Mass Media in the UK Newspapers
Fleet Street Fleet Street has been the home of the British press for 300 years. Here are published almost all Britain’s national newspapers. Here also are the headquarters of many magazines, foreign and provincial press bureaus, international news agencies
The Daily Telegraph The Daily Telegraph is a daily morning broadsheet newspaper distributed throughout the UK and internationally. In January 2009 the Telegraph was the highest selling British broadsheet newspaper. It has been politically conservative in modern times, therefore the paper is often referred to as the Torygraph.
The Guardian The Guardian is a British national daily newspaper owned by the Guardian Media Group. It is unique among other British newspapers in being owned by a foundation (the Scott Trust). Founded by textile traders and merchants, The Guardian had a reputation as an “organ of the middle class”. It is known to be to the left of political spectrum. This is reflected in the paper’s readership. It’s nickname is Grauniad because the paper has a reputation for frequent typographical errors.
The Times The Times is a daily national newspaper published in the United Kingdom since 1785, when it was known as The Daily Universal Register. The newspaper was printed in broadsheet format for 219 years but switched to compact size in 2004 partly in an attempt to appeal to younger readers and partly to appeal to commuters using public transport.
The Independent The Independent is a British newspaper published by Tony O’Reily’s Independent News & Media. It is nicknamed the Indy, while the Sunday edition is the Sindy. Launched in 1986, it is one of the youngest UK national daily newspapers. It is regarded as leaning to the left politically, although it has not affiliated itself to any political party. The Independent has a reputation for its emphasis on views, rather than on news. Not surprisingly so, T. Blair once called The Independent a “Viewspaper”.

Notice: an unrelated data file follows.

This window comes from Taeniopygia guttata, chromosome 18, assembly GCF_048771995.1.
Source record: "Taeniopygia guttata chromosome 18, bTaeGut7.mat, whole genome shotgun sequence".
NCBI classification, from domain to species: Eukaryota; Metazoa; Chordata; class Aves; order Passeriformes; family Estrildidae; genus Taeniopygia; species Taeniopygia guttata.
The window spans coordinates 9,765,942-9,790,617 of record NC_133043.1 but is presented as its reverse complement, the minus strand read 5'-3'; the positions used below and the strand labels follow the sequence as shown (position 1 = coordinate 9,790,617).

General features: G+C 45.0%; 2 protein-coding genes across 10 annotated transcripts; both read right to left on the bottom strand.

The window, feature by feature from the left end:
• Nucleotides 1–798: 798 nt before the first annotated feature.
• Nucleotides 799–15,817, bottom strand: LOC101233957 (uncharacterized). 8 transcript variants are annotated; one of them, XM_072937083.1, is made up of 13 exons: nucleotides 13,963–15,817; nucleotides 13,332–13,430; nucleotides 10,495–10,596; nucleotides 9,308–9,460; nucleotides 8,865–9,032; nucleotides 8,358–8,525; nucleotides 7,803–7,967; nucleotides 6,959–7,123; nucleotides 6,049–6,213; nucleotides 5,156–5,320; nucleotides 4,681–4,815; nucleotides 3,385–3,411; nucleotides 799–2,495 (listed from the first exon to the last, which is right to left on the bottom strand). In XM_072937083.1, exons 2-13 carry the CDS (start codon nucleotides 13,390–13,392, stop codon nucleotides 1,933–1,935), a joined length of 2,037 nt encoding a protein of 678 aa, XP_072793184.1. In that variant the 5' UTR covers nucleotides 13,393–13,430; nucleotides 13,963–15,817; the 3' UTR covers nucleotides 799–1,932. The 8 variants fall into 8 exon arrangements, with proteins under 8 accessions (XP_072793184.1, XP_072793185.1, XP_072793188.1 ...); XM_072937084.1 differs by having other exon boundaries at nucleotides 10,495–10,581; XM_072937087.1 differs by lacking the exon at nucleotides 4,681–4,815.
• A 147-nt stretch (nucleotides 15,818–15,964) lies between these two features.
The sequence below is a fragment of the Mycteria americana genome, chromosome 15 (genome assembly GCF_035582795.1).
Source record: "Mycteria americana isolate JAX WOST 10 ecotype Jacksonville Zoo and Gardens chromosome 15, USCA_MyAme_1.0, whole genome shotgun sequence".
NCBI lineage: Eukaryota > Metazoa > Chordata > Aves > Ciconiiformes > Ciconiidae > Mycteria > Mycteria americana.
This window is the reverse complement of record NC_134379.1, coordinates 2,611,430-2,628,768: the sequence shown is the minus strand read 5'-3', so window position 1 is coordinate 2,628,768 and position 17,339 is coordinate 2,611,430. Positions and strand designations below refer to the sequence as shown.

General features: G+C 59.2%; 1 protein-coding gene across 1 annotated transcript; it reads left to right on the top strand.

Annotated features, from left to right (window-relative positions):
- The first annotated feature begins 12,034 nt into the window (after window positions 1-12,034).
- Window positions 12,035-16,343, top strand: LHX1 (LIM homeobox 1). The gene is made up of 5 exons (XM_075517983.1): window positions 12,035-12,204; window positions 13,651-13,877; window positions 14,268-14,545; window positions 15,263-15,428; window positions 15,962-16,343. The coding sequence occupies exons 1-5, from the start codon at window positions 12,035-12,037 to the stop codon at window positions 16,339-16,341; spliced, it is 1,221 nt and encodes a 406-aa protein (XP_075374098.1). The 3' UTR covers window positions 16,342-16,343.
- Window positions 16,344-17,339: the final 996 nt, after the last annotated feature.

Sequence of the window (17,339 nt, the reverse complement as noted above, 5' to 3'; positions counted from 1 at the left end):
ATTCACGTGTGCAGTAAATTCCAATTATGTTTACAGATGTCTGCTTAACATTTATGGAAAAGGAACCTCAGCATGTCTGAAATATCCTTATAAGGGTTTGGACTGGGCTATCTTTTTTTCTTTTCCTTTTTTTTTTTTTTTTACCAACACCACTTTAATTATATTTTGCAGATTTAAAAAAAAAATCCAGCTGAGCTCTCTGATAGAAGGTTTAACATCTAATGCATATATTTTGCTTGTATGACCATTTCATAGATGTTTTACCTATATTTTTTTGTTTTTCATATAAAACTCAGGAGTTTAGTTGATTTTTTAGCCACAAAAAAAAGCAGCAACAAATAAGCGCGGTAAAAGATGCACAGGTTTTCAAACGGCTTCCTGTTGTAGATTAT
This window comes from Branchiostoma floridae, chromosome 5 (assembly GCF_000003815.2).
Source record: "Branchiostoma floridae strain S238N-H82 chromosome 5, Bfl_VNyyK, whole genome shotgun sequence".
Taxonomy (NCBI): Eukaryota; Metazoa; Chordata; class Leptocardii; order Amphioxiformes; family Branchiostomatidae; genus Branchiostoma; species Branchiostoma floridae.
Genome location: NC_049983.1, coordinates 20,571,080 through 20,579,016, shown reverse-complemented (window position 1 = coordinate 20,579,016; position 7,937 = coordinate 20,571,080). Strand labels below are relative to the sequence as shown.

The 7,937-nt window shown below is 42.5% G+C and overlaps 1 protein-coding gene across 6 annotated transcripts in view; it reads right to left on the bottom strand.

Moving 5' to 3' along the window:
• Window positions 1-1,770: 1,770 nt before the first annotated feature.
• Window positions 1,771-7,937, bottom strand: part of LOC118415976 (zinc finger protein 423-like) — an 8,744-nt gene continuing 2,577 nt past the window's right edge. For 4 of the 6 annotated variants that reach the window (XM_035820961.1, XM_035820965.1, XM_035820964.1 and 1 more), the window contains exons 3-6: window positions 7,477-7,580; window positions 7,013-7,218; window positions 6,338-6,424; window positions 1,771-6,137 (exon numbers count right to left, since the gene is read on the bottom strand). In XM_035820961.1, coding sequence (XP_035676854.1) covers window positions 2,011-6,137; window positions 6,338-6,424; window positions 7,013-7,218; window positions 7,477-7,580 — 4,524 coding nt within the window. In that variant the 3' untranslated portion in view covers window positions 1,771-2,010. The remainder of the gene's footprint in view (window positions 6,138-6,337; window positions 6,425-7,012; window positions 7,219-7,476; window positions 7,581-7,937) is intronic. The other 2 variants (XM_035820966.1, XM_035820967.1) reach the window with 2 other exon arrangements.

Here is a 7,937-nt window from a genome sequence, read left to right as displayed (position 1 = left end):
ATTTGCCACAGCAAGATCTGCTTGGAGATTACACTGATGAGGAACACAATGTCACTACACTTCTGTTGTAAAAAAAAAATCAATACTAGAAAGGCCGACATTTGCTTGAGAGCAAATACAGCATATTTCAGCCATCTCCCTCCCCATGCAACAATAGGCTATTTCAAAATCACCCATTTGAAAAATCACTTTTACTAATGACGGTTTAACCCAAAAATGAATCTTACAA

The Financial Times The Financial Times (FT) is a British international business newspaper. The FT specialises in business and financial news. The FT is the only paper in the UK providing full daily reports on the London Stock Exchange and world markets.
The Sun The Sun is a daily tabloid published in the UK and Ireland. It has the highest circulation of any daily newspaper in the world. The Sun relies heavily on stories and scandals involving celebrities and the entertainment industry. It contains sections such as Bizarre (pop music stories and gossip) and TV Biz (television stories, concentrating on soap operas and reality TV).
The Daily Mirror The Daily Mirror is a British tabloid newspaper founded in 1903. Twice in history its title was changed to read simply The Mirror. It contains cartoon strips, comics, a letters page, a problem page, “shock issues” intended to highlight a particular news story.
The Daily Mail The Daily Mail is a British daily middle market tabloid newspaper. It is the UK’s second biggest-selling daily newspaper after The Sun. The Daily Mail was Britain’s first daily newspaper aimed at the newly literate “lower-middle class market resulting from mass education”. It was from the outset, a newspaper for women, and is still the only British newspaper whose readership is more than 50% female.
The Daily Express The Daily Express is a conservative British tabloid newspaper. The Daily Express select front-page stories that follow recurring themes, and often ignore the major news of the day in favour of spurious stories. During 2009 and 2010, health stories were very popular. For example, they featured the discovery of rather unusual potential cures for diseases such as Alzheimer’s disease or cancer. The usual headlines: “Sunshine vitamins cut risk of cancer”. The Daily Express also features global warming stories.